- A man accused of killing his family studied serial killers, mass shooters, police say
- Trey Sesler may have been plotting a mass school shooting, authorities say
- Sesler also told investigators he had a history of violence with animals, the sheriff says
- Computers and writings seized after his arrest could shed light on his plans, officials say
An East Texas man accused of killing his mother, father and brother in what may have been a prelude to a mass shooting -- possibly at a school -- had a penchant for studying the work of serial killers, law enforcement officials said Thursday.
The arrest of Trey Sesler, 22, likely prevented "something horrific," Waller police Chief Phil Rehack said.
"I think I can say that with pretty high confidence," Rehack said in a news conference.
Police arrested Sesler on Tuesday, hours after police discovered the bodies of his family inside their ransacked home in Waller, about 63 miles northwest of Houston. All three had been shot.
Police later recovered six weapons and a sizable cache of ammunition from that home and another at which Sesler had been known to stay, Waller County Sheriff Glenn Smith said.
While investigators have yet to examine computers seized from Sesler's home and car or writings that could shed light on his motives, Rehack and Smith said the man had entertained thoughts of committing a mass shooting similar to the 1999 attack at Columbine High School in Colorado that left 13 people dead.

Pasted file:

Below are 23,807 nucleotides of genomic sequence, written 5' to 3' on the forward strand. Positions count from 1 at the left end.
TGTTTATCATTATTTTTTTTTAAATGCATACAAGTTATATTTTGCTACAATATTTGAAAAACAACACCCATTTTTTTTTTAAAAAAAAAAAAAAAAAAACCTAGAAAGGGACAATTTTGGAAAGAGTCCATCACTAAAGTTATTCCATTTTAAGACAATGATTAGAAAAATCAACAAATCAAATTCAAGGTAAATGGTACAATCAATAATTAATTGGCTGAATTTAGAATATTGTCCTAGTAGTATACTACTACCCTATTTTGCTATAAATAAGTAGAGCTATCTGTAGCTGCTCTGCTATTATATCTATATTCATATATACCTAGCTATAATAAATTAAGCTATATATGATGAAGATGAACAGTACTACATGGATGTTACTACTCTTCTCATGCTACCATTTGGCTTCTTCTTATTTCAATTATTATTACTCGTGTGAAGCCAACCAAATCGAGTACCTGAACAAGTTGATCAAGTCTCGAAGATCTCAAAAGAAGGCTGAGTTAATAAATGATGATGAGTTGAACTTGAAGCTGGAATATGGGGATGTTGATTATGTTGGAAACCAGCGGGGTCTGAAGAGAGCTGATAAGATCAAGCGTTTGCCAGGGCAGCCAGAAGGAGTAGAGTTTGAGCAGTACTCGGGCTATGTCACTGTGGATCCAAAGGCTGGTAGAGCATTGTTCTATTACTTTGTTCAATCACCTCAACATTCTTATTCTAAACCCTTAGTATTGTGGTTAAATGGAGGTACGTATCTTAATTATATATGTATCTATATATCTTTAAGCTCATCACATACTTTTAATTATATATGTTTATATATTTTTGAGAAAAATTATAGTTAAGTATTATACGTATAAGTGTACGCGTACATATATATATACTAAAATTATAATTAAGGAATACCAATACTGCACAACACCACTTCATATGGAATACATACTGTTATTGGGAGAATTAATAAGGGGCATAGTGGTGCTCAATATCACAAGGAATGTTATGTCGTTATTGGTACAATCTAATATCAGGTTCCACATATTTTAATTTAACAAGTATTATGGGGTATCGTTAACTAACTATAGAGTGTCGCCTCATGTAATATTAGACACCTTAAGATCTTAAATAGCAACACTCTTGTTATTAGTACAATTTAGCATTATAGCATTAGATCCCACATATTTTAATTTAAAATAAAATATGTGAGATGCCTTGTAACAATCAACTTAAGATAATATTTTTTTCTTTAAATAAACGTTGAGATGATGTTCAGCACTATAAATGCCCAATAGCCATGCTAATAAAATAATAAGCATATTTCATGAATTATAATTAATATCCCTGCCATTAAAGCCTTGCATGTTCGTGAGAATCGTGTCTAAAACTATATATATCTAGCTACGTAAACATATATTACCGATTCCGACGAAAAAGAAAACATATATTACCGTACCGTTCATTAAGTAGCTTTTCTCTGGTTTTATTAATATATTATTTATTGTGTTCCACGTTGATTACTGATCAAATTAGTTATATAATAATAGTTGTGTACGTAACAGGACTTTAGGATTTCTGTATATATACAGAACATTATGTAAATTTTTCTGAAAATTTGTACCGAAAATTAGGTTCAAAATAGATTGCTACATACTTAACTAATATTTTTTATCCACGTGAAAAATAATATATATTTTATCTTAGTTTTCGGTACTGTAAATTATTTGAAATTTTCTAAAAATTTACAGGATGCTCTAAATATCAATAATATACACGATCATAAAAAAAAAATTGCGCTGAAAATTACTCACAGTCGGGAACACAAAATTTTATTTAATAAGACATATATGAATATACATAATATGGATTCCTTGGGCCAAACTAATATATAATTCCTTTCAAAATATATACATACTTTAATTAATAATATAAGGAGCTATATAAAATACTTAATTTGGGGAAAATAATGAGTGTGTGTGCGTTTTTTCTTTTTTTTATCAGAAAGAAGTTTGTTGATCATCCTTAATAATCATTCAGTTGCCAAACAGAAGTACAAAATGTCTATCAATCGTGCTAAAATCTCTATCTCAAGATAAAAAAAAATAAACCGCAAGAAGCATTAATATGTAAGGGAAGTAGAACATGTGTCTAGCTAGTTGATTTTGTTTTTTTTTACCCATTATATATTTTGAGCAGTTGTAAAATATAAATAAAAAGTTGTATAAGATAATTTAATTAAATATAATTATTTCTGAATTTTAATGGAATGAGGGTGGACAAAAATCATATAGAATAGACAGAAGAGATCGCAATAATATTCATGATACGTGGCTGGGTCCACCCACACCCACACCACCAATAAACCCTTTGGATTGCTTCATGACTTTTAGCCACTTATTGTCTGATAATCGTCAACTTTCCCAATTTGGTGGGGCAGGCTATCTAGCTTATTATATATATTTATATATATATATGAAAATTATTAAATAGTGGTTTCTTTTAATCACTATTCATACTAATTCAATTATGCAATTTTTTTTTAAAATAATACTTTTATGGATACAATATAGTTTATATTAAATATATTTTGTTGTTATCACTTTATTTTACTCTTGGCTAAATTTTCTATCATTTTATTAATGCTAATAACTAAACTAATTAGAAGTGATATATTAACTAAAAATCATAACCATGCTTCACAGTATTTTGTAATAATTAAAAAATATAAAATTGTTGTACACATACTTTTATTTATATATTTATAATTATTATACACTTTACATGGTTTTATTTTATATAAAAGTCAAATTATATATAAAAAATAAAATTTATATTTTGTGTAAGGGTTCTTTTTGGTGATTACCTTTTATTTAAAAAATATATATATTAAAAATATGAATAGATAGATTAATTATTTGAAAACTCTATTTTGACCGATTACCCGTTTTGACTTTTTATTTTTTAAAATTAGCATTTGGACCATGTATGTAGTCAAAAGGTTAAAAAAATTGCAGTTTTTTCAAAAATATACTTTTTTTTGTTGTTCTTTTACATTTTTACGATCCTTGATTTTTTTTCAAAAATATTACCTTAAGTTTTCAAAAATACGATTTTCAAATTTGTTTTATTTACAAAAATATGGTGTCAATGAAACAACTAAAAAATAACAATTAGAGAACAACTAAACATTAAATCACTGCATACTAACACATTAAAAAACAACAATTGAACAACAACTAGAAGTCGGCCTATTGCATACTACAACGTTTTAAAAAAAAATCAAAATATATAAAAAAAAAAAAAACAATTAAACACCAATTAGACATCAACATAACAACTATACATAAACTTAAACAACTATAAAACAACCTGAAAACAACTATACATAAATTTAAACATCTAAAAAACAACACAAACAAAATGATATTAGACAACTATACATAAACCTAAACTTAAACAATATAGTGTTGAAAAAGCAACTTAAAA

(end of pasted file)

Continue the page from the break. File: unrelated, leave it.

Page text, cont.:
Rehack said Sesler told investigators during eight hours of questioning that he had studied mass shootings and serial killers "to the point of grading their work."
He also acknowledged killing animals, including family pets, over the years, shooting at vacant buildings and schools in the middle of the night and setting fires, Rehack said.
Smith said it appeared Sesler was "building himself up" for an attack. He may have been planning something for three or four years, the sheriff added.
The law enforcement officials said they do not have any specific evidence that anyone plotted with Sesler regarding a specific attack, but vowed they would continue their investigation for as long as it takes to make sure.
"Because if we've got somebody else out there that's thinking along the lines of what we've seen the last two days that he thinks like, we need to know who it is," Smith said.
School officials said in a statement that they had been told of no evidence of a safety threat at district schools, but planned to increase police presence throughout the district as a precaution.
Why Sesler killed his family remains unclear. Smith said some conflict had been building between Sesler and his father, but added that Sesler changed his explanation for the killings several times during the interrogation. The sheriff declined to offer other specifics.
"He cried some during the admission of what he'd done," Smith said.